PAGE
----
Neil Theise is Professor of Pathology and of Medicine at Mount Sinai and a leader in the fields of liver diseases, liver stem cells, and adult stem cell plasticity. In this interview he talks about complexity theory’s applications to biology and explains how the self-organizing principle depends on randomness. He advances the dialogue between science and spirituality, reminding us that non-duality implies duality, and that nothing is independent or permanent.
Tina looks at the developing embryo through the eyes of Dr Jaap van der Wal
What science and my unusual brain are teaching us about the convergence of reality, love, and the senses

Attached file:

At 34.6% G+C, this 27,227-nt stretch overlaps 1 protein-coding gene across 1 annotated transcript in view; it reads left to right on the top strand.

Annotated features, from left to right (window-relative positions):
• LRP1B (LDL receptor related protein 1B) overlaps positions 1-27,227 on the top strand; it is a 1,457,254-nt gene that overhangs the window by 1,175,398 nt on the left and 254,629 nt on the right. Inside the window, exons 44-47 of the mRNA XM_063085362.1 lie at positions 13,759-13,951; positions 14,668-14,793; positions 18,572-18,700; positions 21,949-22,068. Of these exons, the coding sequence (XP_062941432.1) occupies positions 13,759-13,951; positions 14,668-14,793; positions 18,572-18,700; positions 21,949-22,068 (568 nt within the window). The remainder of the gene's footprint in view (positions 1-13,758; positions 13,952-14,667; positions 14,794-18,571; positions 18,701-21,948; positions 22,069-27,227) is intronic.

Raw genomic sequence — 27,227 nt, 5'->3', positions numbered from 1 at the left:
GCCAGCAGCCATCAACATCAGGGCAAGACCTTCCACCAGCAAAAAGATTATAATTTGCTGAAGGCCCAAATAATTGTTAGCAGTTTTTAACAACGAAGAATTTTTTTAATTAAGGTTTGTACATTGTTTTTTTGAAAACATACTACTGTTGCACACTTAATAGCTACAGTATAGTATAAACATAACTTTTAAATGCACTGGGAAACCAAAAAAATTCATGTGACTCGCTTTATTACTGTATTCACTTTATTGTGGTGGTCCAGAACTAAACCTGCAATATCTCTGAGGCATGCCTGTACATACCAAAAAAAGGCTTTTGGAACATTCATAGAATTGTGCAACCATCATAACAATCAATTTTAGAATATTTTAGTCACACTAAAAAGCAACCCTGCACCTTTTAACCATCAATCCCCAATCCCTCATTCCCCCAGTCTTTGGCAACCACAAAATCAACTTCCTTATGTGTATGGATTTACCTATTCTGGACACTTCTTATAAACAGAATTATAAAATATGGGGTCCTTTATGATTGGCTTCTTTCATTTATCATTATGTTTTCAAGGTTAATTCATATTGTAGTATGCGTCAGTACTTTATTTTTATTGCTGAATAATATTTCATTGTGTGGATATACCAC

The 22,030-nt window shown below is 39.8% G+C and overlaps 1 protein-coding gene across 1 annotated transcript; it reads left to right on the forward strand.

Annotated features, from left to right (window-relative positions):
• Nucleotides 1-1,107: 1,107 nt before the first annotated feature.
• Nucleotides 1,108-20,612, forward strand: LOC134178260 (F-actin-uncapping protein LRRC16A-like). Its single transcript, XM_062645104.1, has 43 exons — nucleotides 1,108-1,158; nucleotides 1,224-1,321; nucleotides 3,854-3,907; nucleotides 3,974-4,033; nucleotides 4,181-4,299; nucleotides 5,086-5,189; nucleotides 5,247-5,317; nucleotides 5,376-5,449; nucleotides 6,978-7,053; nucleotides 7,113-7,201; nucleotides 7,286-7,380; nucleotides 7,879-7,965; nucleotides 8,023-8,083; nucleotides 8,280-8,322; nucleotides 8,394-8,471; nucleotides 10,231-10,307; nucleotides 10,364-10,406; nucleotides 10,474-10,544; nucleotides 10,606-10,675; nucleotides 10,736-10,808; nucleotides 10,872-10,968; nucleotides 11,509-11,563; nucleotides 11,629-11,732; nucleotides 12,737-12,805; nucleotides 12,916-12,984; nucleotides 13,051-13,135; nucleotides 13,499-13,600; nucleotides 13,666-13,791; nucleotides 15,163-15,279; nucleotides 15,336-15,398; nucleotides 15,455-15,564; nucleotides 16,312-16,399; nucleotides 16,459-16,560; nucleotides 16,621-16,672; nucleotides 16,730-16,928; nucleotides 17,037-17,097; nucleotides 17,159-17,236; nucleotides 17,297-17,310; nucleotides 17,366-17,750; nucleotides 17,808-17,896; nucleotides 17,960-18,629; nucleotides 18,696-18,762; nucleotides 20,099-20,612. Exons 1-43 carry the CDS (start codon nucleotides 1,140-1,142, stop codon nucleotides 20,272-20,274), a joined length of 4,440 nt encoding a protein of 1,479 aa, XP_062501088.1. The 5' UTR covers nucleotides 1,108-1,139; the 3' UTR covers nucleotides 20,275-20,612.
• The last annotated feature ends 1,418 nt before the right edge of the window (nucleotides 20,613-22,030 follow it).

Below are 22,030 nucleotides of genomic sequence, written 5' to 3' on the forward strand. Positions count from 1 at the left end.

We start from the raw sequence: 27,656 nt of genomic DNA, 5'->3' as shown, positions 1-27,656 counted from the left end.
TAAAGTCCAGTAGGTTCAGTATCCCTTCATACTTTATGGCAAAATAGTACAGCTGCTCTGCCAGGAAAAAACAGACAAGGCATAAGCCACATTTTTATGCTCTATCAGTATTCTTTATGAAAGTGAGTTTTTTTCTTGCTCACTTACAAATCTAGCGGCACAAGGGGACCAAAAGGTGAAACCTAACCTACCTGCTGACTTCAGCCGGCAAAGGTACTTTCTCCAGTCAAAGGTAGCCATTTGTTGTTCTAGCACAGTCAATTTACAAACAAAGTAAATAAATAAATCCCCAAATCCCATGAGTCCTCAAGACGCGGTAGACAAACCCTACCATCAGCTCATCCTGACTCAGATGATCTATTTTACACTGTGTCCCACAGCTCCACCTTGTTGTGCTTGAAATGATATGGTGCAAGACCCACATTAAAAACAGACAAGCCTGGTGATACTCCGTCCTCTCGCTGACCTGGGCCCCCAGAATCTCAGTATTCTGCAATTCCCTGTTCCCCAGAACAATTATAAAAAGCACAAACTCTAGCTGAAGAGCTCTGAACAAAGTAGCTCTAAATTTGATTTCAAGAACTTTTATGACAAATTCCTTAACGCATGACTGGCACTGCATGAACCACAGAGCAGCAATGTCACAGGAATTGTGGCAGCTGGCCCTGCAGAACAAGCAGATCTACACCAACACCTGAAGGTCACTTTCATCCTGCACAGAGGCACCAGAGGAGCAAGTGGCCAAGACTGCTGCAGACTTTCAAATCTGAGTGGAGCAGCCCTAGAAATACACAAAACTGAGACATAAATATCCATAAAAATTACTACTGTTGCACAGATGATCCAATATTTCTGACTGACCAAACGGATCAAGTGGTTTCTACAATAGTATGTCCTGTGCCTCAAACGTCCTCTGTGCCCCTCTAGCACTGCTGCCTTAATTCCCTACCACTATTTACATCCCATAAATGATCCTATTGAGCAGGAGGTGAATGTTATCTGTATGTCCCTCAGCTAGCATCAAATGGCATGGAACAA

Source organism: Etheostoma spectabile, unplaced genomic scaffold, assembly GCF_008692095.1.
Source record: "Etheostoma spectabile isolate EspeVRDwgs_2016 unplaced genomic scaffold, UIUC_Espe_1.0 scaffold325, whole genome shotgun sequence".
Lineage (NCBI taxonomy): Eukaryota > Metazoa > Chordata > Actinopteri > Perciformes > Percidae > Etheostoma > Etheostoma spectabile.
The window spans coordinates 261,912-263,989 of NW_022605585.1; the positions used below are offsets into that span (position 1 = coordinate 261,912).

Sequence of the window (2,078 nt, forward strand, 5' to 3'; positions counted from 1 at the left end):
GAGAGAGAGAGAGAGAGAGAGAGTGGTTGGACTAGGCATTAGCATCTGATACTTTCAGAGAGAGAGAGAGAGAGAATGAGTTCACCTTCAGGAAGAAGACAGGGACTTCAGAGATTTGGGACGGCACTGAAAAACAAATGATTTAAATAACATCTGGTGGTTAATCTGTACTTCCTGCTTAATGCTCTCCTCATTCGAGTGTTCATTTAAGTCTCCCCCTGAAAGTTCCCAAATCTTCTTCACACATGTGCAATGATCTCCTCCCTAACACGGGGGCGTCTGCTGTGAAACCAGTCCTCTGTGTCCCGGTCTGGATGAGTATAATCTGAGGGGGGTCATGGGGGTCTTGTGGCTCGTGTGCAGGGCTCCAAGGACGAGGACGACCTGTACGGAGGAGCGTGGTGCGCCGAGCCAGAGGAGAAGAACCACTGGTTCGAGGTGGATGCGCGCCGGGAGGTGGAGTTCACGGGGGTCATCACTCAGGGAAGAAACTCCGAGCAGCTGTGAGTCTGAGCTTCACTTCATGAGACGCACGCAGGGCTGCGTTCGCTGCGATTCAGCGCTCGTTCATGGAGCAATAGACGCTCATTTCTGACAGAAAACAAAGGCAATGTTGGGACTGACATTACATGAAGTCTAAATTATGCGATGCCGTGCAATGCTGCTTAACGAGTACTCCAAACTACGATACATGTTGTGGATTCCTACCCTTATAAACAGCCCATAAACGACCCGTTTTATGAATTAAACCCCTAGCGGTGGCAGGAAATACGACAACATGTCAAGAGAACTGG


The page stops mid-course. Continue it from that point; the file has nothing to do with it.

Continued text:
Biomimicry is not just about emulating; it is also about reconnecting and rekindling our relationship with nature.
Scientists have discovered a unique form of cell messaging occurring in the human brain that's not been seen before.
Evidence that quantum searches are an ordinary feature of electron behavior may explain the genetic code, one of the greatest puzzles in biology.
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